The American Heritage Dictionary lists bollard as 'Chiefly British', and indeed this is a word that I hadn't encountered before I lived here, though I'd certainly encountered the things before.
A bollard (in its most frequent sense in BrE) is a post that is used to get in the way of traffic--for instance to keep cars from driving or parking on the (BrE) pavement/(AmE) sidewalk (like the ones on the left) or to direct cars toward(s) the correct lane (see right). There's a scene I like in the film The Nine Lives of Tomas Katz that involves some paranoid bollards. But then again, I like every scene in that film. It's not a film that would be to everyone's taste (I saw it in a Paris cinema's season of 'British eccentrics'), but it's one of those films in which the city (London) is at least as much of a character as those that are played by actors.
Prior to my residence in Britain, I would have called bollards posts. Oh, what an impoverished vocabulary I had back then! But then one does come across more bollards in the UK than in the US. Sometimes they're there for no obvious reason. For example, on a two-way road near my house, there is a bollard that makes traffic going down hill give way (AmE yield) to traffic that's coming up the hill. Since the road is wide enough at this point to let the traffic go both ways, the bollard is just there to slow down the cars that are going down the hill. I can't see why they didn't choose another way to slow the traffic that wouldn't involve the creation of traffic (BrE & regional AmE) queues (general AmE lines). For instance, one could use a (BrE [originally] & regional AmE) sleeping policeman (other AmE speed bump; BrE & AmE speed hump; BrE road hump). Better Half has just called this bollardy arrangement a chicane, another word that only entered my (passive) lexicon after I moved here. The term comes from motor racing, where it usually refers to a little kink in the racetrack, but it's extended here to include the type of traffic slowing measure described above, and like the one (that's barely visible) in this picture from Lancashire.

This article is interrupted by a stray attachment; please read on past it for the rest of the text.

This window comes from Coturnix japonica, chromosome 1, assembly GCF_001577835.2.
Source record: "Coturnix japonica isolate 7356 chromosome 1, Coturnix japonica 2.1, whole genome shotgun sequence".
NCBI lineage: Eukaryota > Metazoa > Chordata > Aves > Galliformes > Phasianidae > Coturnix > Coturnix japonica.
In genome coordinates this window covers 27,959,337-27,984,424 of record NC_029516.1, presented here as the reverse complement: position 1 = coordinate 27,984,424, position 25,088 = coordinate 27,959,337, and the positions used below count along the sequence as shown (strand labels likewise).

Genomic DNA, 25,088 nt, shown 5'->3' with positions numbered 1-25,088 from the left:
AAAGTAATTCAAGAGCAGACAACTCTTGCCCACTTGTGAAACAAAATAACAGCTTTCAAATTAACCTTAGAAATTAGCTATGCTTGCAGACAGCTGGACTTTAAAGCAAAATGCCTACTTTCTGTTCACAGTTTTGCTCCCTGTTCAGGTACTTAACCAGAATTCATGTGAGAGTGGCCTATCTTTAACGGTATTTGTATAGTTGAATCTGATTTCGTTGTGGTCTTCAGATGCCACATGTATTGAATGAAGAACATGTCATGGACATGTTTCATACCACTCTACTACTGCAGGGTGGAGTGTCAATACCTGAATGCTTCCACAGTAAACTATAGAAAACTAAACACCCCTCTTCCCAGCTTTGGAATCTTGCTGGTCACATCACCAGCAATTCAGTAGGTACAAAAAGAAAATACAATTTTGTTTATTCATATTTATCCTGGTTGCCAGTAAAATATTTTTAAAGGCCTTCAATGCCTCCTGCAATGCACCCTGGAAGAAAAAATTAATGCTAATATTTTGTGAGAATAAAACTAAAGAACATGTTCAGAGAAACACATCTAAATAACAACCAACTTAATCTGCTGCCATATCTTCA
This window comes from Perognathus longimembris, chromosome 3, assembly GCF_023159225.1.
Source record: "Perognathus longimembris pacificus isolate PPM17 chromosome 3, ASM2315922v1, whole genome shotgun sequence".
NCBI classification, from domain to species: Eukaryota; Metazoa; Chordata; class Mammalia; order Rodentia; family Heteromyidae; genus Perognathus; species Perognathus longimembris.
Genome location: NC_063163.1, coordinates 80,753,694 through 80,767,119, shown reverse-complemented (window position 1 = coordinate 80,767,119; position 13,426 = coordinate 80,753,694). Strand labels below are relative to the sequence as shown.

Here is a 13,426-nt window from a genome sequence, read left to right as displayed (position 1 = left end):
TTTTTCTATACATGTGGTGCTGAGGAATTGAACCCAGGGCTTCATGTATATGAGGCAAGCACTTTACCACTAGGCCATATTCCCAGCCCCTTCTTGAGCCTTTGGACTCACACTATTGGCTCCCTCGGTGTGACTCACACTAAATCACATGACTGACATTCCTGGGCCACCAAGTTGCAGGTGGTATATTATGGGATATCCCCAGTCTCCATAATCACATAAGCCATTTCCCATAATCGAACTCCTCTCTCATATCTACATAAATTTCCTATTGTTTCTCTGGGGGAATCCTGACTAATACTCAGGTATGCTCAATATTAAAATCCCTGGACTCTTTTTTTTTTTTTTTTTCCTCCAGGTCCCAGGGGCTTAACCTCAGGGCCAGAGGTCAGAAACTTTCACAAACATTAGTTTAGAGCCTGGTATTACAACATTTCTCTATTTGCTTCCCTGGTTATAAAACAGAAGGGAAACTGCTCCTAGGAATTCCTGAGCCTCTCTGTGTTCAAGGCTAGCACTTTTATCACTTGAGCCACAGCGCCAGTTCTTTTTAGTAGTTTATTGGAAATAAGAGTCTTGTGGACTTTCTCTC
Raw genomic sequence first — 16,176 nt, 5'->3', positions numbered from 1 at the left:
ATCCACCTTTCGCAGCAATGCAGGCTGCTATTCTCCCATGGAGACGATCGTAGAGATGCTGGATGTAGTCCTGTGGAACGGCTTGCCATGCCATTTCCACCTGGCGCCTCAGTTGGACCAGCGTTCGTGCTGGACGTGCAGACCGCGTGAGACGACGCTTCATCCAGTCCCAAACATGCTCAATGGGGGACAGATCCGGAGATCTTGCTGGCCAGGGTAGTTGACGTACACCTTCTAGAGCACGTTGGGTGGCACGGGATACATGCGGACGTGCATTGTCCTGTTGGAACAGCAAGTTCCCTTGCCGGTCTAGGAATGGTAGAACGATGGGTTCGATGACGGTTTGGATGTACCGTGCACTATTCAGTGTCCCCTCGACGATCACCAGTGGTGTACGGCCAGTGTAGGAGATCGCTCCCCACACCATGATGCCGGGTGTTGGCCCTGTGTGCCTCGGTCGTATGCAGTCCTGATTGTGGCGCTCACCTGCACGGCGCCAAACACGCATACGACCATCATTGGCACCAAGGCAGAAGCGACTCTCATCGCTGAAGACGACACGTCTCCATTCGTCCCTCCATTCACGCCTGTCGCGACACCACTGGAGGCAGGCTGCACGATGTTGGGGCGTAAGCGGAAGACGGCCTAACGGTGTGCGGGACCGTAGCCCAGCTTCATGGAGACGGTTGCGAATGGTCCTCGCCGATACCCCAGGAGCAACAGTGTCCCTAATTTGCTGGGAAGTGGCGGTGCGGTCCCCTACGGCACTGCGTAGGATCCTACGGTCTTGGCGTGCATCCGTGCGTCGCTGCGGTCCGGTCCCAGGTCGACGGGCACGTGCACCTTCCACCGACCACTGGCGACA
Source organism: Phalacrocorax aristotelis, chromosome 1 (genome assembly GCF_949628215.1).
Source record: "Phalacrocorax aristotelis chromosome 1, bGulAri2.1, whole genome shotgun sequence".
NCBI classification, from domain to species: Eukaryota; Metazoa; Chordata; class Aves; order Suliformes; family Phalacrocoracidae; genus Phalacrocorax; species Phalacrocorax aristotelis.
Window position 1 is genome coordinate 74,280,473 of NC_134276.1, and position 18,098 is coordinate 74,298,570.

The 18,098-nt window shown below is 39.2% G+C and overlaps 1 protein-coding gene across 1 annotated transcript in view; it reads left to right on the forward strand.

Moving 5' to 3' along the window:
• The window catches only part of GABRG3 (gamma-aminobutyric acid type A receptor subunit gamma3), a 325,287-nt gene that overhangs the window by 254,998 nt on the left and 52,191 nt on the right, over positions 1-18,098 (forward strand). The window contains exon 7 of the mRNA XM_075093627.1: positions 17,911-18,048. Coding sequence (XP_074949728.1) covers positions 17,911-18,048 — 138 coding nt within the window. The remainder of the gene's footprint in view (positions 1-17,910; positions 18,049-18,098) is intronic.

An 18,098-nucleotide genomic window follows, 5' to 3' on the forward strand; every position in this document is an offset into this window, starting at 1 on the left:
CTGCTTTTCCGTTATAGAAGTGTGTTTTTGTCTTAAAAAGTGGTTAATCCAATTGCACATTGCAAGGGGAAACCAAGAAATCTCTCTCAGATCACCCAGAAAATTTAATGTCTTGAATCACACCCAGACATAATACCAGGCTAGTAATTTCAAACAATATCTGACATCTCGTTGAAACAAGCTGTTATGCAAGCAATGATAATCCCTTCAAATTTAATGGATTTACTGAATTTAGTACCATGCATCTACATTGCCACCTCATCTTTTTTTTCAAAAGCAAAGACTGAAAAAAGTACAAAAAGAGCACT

Sometimes the word bollard is used (in BrE) to refer to the thing on the left, though such things are usually termed traffic cones in BrE and pylons in (at least my dialect of) AmE. Pylon, of course, can also refer to the electrical type of thing to the right--in either dialect. A strange piece of lexicographical trivia is that American Heritage doesn't record the 'traffic cone' sense of pylon, while the OED does (and marks it 'U.S.').
In other news, I was away playing Scrabble again this weekend (hence the lack of blogging), and, as often happens in such situations, I was twice mistaken for Canadian. That brings the Canadian count to five instances in five months. (I also got one instance of "I usually don't like American accents but...".)
Perhaps it's a good thing that I didn't have a chance to blog, as I believe the blog is starting to work against me. I mocked mushy peas, and, lo and behold, five days later my application for UK citizenship was turned down. They say it's because some of my paperwork didn't arrive on time, but I think we can read between the peas...